Shakespearing #11 by David Foley
I tried, as I re-read Richard II, to uncover why the play so fascinated me as a teenager. Some of the first Shakespearean speeches I memorized were from Richard II. With a couple of drinks in me, I can still give a quite moving rendition of the “sad stories of the deaths of kings” speech, a speech that might hint at why a certain kind of moony adolescent would find Richard compelling: it shows Richard’s gift for reframing his sorrows as image, and in the process reimagining himself. Don’t we spend our teenage years trying to do that? The fact that the overriding tone in which Richard does so is self-pity makes him only the more appealing to the adolescent mind.
It’s not his only tone, of course, or the only image. More than any other Shakespearean king, Richard insists on the image of kingship. His body is invested with royalty. He upbraids John of Gaunt for “[making] pale our cheek, chasing the royal blood / With fury from his native residence,” and later, on returning to England, he says, “[G]reet I thee, my earth, / And do thee favors with my royal hands.”
He’s not alone in finding kingship in his physique. “Yet looks he like a king!” cries York. “Behold his eye,/As bright as is the eagle’s, lightens forth / Controlling majesty.” (The historical Richard was supposed to be quite beautiful and six feet tall.) The fact that this image is just that, an image, is Richard’s tragedy and Shakespeare’s subversive twist. The play feels proto-democratic, the ideal of divinely invested kingship challenged by Bullingbrook’s “fair discourse” with the people.
Perhaps the other reason Richard affected me so much when I was young was that he’s, well, kinda gay. It’s not that he’s a gay character, although Bullingbrook makes an ambiguous accusation against Richard’s favorites: “You have … [m]ade a divorce betwixt your queen and him, / Broke the possession of a royal bed.” It’s that the high polish of his self-presentation calls to mind Susan Sontag’s definition of camp. “All Camp objects, and persons, contain a large element of artifice,” says Sontag, and perhaps more to the point, “Camp…is one way of seeing the world as an aesthetic phenomenon.” Watch Richard transform himself into an aesthetic phenomenon in his “almsman’s” speech:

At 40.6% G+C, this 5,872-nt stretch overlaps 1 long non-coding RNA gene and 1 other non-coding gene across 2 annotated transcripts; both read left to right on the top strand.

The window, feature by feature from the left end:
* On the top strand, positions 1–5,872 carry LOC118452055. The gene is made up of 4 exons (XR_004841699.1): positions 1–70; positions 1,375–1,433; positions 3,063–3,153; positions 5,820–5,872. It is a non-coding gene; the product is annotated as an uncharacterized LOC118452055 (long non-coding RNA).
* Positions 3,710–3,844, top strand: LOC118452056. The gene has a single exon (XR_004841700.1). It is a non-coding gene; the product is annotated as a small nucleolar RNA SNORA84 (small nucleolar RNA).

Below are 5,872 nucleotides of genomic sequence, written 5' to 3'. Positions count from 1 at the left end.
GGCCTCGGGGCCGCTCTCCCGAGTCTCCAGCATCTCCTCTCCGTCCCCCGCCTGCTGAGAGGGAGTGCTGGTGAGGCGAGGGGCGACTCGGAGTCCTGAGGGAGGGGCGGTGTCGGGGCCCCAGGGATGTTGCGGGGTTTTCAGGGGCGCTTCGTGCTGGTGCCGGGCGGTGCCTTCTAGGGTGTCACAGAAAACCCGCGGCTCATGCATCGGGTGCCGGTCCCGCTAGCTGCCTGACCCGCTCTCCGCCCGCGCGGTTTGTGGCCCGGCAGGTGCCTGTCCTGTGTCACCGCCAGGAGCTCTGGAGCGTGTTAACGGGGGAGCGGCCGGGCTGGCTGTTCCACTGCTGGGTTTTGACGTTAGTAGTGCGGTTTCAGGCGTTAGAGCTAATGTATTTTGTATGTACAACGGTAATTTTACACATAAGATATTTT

I’ll give my jewels for a set of beads,
My gorgeous palace for a hermitage,
My gay apparel for an almsman’s gown,
My figur’d goblets for a dish of wood,
My scepter for a palmer’s walking staff,
My subjects for a pair of carved saints,
And my large kingdom for a little grave,
A little little grave, an obscure grave—
His parting from his Queen (who’s never given a name) in Act V, Scene i, is less heart-rending than performative, as if he were Wilde on his way to Reading Gaol. It’s no accident that one of his most famous speeches is to a mirror, a reading of himself as image.
We might grow tired of his artifice if it weren’t so deeply inlaid in earth and time, the two recurring images of the play. Richard’s haunting line before his death, “I wasted time and now doth time waste me,” is bookended in Act I by these words of John of Gaunt: “Thou canst help time to furrow me with age/But stop no wrinkle in his pilgrimage.” Soon Gaunt, of course, will be in his “little little grave,” “that small model of the barren earth/Which serves as paste and cover to our bones.”
And isn’t that one of the great fears of adolescence: that time will be done with us before we’re done with time?
David Foley is a playwright and fiction writer living in Brooklyn. His plays include Cressida Among the Greeks, Paradise, Nance O’Neil, The Murders at Argos, A Hole in the Fence, and Sad Hotel, among others. His novel The Traveler’s Companion is available on Amazon. He teaches at New York University.